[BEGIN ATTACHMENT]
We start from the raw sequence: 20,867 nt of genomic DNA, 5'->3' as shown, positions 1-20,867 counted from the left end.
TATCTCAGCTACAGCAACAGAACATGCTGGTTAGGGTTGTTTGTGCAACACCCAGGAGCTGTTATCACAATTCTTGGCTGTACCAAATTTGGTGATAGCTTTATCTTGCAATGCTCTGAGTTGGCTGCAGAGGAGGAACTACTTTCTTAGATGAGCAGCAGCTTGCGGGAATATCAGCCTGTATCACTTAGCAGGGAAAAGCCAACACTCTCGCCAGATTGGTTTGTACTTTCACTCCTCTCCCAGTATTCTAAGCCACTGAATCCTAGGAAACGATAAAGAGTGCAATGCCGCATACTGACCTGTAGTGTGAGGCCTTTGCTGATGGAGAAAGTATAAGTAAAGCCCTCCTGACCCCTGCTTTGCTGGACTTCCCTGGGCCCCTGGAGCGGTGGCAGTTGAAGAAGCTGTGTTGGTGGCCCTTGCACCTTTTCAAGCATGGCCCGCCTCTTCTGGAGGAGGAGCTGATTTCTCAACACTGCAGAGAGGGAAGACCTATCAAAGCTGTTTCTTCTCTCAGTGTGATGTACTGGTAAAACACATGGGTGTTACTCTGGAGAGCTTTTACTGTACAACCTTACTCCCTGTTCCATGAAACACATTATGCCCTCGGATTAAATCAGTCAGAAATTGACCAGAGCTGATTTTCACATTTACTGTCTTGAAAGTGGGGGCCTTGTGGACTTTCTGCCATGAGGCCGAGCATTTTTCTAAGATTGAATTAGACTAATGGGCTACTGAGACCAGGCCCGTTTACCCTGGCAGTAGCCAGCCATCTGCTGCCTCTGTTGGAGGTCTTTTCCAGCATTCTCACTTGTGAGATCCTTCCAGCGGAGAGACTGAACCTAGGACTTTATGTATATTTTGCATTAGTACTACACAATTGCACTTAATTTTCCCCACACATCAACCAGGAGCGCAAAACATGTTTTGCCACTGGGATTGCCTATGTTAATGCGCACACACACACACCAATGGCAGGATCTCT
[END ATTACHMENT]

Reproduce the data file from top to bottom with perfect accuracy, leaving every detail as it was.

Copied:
We start from the raw sequence: 20,867 nt of genomic DNA, 5'->3' as shown, positions 1-20,867 counted from the left end.
TATCTCAGCTACAGCAACAGAACATGCTGGTTAGGGTTGTTTGTGCAACACCCAGGAGCTGTTATCACAATTCTTGGCTGTACCAAATTTGGTGATAGCTTTATCTTGCAATGCTCTGAGTTGGCTGCAGAGGAGGAACTACTTTCTTAGATGAGCAGCAGCTTGCGGGAATATCAGCCTGTATCACTTAGCAGGGAAAAGCCAACACTCTCGCCAGATTGGTTTGTACTTTCACTCCTCTCCCAGTATTCTAAGCCACTGAATCCTAGGAAACGATAAAGAGTGCAATGCCGCATACTGACCTGTAGTGTGAGGCCTTTGCTGATGGAGAAAGTATAAGTAAAGCCCTCCTGACCCCTGCTTTGCTGGACTTCCCTGGGCCCCTGGAGCGGTGGCAGTTGAAGAAGCTGTGTTGGTGGCCCTTGCACCTTTTCAAGCATGGCCCGCCTCTTCTGGAGGAGGAGCTGATTTCTCAACACTGCAGAGAGGGAAGACCTATCAAAGCTGTTTCTTCTCTCAGTGTGATGTACTGGTAAAACACATGGGTGTTACTCTGGAGAGCTTTTACTGTACAACCTTACTCCCTGTTCCATGAAACACATTATGCCCTCGGATTAAATCAGTCAGAAATTGACCAGAGCTGATTTTCACATTTACTGTCTTGAAAGTGGGGGCCTTGTGGACTTTCTGCCATGAGGCCGAGCATTTTTCTAAGATTGAATTAGACTAATGGGCTACTGAGACCAGGCCCGTTTACCCTGGCAGTAGCCAGCCATCTGCTGCCTCTGTTGGAGGTCTTTTCCAGCATTCTCACTTGTGAGATCCTTCCAGCGGAGAGACTGAACCTAGGACTTTATGTATATTTTGCATTAGTACTACACAATTGCACTTAATTTTCCCCACACATCAACCAGGAGCGCAAAACATGTTTTGCCACTGGGATTGCCTATGTTAATGCGCACACACACACACCAATGGCAGGATCTCT